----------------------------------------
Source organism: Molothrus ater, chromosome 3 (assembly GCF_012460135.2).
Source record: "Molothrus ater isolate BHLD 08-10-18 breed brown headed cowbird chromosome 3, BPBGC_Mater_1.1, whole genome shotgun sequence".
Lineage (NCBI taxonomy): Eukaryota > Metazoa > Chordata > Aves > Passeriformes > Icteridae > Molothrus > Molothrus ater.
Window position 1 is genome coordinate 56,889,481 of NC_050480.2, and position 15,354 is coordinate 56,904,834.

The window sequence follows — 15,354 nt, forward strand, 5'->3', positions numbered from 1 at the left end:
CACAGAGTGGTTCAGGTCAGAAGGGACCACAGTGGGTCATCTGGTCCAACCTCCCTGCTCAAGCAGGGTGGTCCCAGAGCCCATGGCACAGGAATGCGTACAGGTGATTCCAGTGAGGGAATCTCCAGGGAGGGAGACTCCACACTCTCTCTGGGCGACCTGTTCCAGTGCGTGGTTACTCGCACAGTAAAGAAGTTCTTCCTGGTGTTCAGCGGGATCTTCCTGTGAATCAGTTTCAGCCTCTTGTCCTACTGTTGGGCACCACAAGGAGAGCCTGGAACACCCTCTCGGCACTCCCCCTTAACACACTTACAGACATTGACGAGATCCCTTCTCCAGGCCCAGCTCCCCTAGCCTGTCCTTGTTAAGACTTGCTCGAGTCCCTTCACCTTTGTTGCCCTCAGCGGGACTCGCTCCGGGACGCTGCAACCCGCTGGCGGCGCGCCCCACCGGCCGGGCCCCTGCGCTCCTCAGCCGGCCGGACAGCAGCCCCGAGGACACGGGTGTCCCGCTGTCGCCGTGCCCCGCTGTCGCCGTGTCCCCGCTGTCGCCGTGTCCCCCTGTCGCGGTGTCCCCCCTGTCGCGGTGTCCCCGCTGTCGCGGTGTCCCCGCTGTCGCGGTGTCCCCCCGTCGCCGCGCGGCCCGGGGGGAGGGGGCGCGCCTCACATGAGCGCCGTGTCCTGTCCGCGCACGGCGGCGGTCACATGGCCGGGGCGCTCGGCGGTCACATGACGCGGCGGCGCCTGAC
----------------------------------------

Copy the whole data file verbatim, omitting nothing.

Source organism: Molothrus ater, chromosome 3 (assembly GCF_012460135.2).
Source record: "Molothrus ater isolate BHLD 08-10-18 breed brown headed cowbird chromosome 3, BPBGC_Mater_1.1, whole genome shotgun sequence".
Lineage (NCBI taxonomy): Eukaryota > Metazoa > Chordata > Aves > Passeriformes > Icteridae > Molothrus > Molothrus ater.
Window position 1 is genome coordinate 56,889,481 of NC_050480.2, and position 15,354 is coordinate 56,904,834.

The window sequence follows — 15,354 nt, forward strand, 5'->3', positions numbered from 1 at the left end:
CACAGAGTGGTTCAGGTCAGAAGGGACCACAGTGGGTCATCTGGTCCAACCTCCCTGCTCAAGCAGGGTGGTCCCAGAGCCCATGGCACAGGAATGCGTACAGGTGATTCCAGTGAGGGAATCTCCAGGGAGGGAGACTCCACACTCTCTCTGGGCGACCTGTTCCAGTGCGTGGTTACTCGCACAGTAAAGAAGTTCTTCCTGGTGTTCAGCGGGATCTTCCTGTGAATCAGTTTCAGCCTCTTGTCCTACTGTTGGGCACCACAAGGAGAGCCTGGAACACCCTCTCGGCACTCCCCCTTAACACACTTACAGACATTGACGAGATCCCTTCTCCAGGCCCAGCTCCCCTAGCCTGTCCTTGTTAAGACTTGCTCGAGTCCCTTCACCTTTGTTGCCCTCAGCGGGACTCGCTCCGGGACGCTGCAACCCGCTGGCGGCGCGCCCCACCGGCCGGGCCCCTGCGCTCCTCAGCCGGCCGGACAGCAGCCCCGAGGACACGGGTGTCCCGCTGTCGCCGTGCCCCGCTGTCGCCGTGTCCCCGCTGTCGCCGTGTCCCCCTGTCGCGGTGTCCCCCCTGTCGCGGTGTCCCCGCTGTCGCGGTGTCCCCGCTGTCGCGGTGTCCCCCCGTCGCCGCGCGGCCCGGGGGGAGGGGGCGCGCCTCACATGAGCGCCGTGTCCTGTCCGCGCACGGCGGCGGTCACATGGCCGGGGCGCTCGGCGGTCACATGACGCGGCGGCGCCTGAC